Heat pumps is another very interesting one, have a look at this:-

Doing this type of calculation can very quickly tell you what it is sensible to invest in to get the most out of your money and to save the most energy.  There are those who would like us to ruin ourselves financially to save 1g of CO2

**Some Assumptions:-
Does not consider maintenance costs,
Excludes finance and alternative investment considerations


How to calculate the energy payback time when investing in new equipment.

If you are considering investing in new technology in your house with a view to saving money on your energy bill, you should do the calculations to make sure it is really worth doing.  Here are some simple steps to deducing if it worth doing on cost grounds alone.

  1. Find out the power consumption of the device in kilowatts (kW).
  2. Estimate how long the device will be used for each day.
  3. Multiply the power consumption by the number of hours, to get the energy use per day in kilowatt hours (kWh).
  4. Multiply this by the number of days in a year (365).
  5. This will then give you the energy use of the device for the year.
  6. Repeat the above with the old device you are replacing.
  7. Subtract the new device energy use from the old device energy use.
  8. Calculate the cost of this energy, For example the average UK cost of electricity is abot 12p per kWh, in the US it is about the same in cents.   The average UK gas price is about 3p per kWh, there is a full listing here.
  9. So all you do now is multiply the cost of the saved energy by the cost per unit.
  10. Don’t forget to get the units right, 12 pence is 0.12 pounds.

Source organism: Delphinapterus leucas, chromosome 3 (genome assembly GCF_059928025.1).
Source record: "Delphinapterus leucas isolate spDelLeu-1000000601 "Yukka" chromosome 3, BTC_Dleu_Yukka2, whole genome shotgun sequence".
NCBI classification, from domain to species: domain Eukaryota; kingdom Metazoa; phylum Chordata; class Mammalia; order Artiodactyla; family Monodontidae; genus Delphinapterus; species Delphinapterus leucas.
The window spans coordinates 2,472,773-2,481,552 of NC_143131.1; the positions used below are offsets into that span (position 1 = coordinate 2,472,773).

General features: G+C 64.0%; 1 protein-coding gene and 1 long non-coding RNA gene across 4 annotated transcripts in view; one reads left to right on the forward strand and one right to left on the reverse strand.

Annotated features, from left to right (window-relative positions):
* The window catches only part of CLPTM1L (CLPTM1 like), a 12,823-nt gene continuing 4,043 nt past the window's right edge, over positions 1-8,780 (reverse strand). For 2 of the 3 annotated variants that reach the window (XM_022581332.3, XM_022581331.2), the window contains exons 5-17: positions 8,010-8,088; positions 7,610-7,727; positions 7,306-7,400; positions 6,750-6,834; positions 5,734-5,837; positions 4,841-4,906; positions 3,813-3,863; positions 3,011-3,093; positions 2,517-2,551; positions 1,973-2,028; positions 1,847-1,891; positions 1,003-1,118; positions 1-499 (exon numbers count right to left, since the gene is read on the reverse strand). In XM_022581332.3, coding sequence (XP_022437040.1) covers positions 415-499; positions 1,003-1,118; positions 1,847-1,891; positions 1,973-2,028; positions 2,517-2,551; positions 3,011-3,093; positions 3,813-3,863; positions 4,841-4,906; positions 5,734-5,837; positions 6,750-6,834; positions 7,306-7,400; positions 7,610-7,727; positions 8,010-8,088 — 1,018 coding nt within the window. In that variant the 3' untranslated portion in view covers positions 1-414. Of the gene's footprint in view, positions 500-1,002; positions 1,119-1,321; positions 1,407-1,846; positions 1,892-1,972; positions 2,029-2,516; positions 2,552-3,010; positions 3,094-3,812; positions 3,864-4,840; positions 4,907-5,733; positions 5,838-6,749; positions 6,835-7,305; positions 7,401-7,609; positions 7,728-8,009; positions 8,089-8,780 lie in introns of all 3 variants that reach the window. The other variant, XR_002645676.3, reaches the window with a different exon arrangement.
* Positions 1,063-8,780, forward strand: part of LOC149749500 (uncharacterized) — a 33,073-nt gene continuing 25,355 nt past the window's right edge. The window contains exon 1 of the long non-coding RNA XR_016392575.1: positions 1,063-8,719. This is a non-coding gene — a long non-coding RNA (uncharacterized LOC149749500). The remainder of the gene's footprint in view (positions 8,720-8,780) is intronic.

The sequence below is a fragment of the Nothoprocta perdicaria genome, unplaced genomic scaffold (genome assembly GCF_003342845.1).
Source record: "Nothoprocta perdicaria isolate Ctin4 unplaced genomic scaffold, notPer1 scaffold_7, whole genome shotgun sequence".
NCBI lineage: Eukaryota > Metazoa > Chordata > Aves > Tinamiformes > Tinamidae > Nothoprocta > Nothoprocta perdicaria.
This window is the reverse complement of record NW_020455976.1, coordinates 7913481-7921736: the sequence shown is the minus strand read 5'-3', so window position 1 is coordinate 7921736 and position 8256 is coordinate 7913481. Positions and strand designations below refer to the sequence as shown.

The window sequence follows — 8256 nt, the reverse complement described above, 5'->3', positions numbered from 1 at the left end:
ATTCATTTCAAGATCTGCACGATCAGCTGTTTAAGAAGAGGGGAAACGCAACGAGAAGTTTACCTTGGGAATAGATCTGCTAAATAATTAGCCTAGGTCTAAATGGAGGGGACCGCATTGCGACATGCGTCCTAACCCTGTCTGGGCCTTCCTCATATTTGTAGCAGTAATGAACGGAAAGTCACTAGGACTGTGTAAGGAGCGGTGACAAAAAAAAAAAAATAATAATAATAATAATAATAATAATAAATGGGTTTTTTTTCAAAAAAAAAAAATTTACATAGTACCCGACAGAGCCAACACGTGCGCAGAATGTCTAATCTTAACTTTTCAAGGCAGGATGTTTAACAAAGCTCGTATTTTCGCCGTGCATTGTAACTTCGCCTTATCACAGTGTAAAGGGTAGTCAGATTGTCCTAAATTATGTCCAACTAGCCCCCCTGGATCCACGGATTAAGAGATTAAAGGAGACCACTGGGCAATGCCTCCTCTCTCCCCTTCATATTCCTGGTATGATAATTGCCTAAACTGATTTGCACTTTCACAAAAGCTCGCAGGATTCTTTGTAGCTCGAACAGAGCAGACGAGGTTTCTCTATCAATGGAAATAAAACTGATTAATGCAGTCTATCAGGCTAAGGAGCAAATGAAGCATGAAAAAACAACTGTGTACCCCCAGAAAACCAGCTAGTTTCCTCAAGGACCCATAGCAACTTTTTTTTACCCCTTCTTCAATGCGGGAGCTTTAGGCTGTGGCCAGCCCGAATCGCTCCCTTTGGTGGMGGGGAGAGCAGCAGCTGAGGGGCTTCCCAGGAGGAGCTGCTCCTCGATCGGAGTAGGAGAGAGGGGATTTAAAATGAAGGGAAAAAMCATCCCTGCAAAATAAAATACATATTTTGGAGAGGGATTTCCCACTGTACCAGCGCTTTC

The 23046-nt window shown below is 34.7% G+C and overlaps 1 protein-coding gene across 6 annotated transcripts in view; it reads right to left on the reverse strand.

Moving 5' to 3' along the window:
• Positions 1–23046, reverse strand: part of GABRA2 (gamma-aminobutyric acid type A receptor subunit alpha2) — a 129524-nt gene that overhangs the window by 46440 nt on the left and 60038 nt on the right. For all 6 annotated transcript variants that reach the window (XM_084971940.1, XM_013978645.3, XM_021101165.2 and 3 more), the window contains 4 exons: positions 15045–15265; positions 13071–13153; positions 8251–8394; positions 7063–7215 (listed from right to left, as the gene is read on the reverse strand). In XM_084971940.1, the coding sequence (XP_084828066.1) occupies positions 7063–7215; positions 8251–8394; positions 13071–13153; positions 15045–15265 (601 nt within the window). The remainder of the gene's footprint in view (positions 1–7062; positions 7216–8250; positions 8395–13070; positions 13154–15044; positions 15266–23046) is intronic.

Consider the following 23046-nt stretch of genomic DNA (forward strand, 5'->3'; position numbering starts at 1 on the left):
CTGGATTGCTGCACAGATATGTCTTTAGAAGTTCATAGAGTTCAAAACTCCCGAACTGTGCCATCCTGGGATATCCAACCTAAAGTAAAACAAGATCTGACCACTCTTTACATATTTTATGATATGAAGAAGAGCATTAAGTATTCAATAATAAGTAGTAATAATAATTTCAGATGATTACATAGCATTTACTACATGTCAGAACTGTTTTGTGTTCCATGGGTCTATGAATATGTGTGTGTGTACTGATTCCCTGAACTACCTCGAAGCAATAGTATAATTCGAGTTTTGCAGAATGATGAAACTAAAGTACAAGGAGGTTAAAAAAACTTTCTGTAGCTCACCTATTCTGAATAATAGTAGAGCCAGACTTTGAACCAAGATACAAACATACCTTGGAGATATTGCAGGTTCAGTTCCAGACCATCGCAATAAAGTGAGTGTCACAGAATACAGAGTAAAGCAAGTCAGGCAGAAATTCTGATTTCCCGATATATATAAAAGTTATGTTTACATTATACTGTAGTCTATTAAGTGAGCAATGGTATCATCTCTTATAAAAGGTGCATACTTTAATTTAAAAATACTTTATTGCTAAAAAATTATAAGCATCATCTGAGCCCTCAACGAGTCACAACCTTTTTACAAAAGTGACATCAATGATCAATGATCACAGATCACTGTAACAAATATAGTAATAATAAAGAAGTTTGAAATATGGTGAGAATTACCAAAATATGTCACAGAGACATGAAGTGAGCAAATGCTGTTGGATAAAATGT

11. The final step to estimating a payback time is to divide the cost of the new device by the financial value of the energy saving per year.

As an example

You are buying a new refrigerator, and the power consumption of the old unit is 0.05kW, a refrigerator is on all day, so its energy consumption is 0.05 x 24 hours, giving 1.2 kWh, it is on all year, so for the year this is 438 kWh, with an electricity cost of 0.12 Pounds (use your currency unit, e.g. Dollars or Euros), this would cost 52.6 pounds per year to operate.
The new fridge power consumption is 0.04kW, and using the same method, this costs 42.05 pounds per year to operate, so the cost saving per year in energy bills is 52.6 - 42.06 = 10.54 pounds.   If the fridge costs 200 pounds then on purely energy cost grounds the investment will take 19 years to pay back.

You can also use this method to calculate whether it is worth buying the more expensive energy saving model.  We should all try to save energy, but manufacturers charge an unnecessary premium for the energy efficient badge, and are often deceiving customers making them spend much more for little energy saving gain.  Forewarned is forearmed!

**Some Assumptions:-
The old equipment is discarded,
Does not consider maintenance costs,
Excludes finance and alternative investment considerations